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Numerical Study of Temperature and Incandescence Intensity of Nanosecond Pulsed-Laser Heated Soot Particles at High Pressures

[+] Author Affiliations
Fengshan Liu, David R. Snelling, Gregory J. Smallwood

National Research Council of Canada

Paper No. IMECE2005-81322, pp. 355-364; 10 pages
doi:10.1115/IMECE2005-81322
From:
  • ASME 2005 International Mechanical Engineering Congress and Exposition
  • Heat Transfer, Part A
  • Orlando, Florida, USA, November 5 – 11, 2005
  • Conference Sponsors: Heat Transfer Division
  • ISBN: 0-7918-4221-5 | eISBN: 0-7918-3769-6
  • Copyright © 2005 by National Research Council of Canada

abstract

Histories of temperature and incandescence intensity of nanosecond pulsed-laser heated soot particles of polydispersed primary particles and aggregate sizes were calculated using an aggregate-based heat transfer model at pressures from 1 atm up to 50 atm. The local gas temperature, distributions of soot primary particle diameter and aggregate size assumed in the calculations were similar to those found in an atmospheric laminar diffusion flame. Relatively low laser fluences were considered to keep the peak particle temperatures below about 3400 K to ensure negligible soot particle sublimation. The shielding effect on the heat conduction between aggregated soot particles and the surrounding gas was accounted for based on results of direct simulation Monte Carlo calculations. After the laser pulse, the temperature of soot particles with larger primary particles or larger aggregates cools down slower than those with smaller primary particles or smaller aggregates due to smaller surface area-to-volume ratios. The effective temperature of soot particles in the laser probe volume was calculated based on the ratio of thermal radiation intensities of the soot particle ensemble at 400 and 780 nm. Due to the reduced mean free path of molecules with increasing pressure, the heat conduction between soot particles and the surrounding gas shifts from the free-molecular to the transition regime. Consequently, the rate of conduction heat loss from the soot particles increases significantly with pressure. The lifetime of laser-induced incandescence (LII) signal is significantly reduced as the pressure increases. At high pressures, the time resolved soot particle temperature is very sensitive to both the primary particle diameter and the aggregate size distributions, implying the time-resolved LII particle sizing techniques developed at atmospheric pressure lose their effectiveness at high pressures.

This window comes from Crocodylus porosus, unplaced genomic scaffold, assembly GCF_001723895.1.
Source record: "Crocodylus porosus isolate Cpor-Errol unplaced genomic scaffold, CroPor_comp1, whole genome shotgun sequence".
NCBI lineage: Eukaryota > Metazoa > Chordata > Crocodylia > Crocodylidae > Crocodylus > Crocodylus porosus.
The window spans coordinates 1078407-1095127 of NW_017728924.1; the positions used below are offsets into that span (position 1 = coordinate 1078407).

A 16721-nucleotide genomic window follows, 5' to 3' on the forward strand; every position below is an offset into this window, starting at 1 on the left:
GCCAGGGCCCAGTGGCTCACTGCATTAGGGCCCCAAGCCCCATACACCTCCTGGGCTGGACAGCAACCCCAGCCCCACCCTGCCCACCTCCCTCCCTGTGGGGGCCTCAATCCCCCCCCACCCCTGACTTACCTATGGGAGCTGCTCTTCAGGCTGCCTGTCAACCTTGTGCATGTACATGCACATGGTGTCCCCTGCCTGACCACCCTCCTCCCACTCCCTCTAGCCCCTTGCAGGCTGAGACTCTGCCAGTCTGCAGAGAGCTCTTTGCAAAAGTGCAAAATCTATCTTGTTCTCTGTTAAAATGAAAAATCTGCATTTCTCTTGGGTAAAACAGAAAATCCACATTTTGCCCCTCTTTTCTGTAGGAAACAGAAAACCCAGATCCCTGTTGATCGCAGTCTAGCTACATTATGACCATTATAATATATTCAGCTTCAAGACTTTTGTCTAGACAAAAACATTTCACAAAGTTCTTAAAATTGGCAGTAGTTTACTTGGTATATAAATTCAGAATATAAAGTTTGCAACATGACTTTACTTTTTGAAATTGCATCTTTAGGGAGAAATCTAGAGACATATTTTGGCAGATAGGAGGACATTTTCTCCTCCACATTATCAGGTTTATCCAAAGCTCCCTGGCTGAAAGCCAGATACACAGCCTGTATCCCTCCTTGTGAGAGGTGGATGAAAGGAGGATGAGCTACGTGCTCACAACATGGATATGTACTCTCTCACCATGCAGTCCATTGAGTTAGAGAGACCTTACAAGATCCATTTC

Copyright © 2005 by National Research Council of Canada

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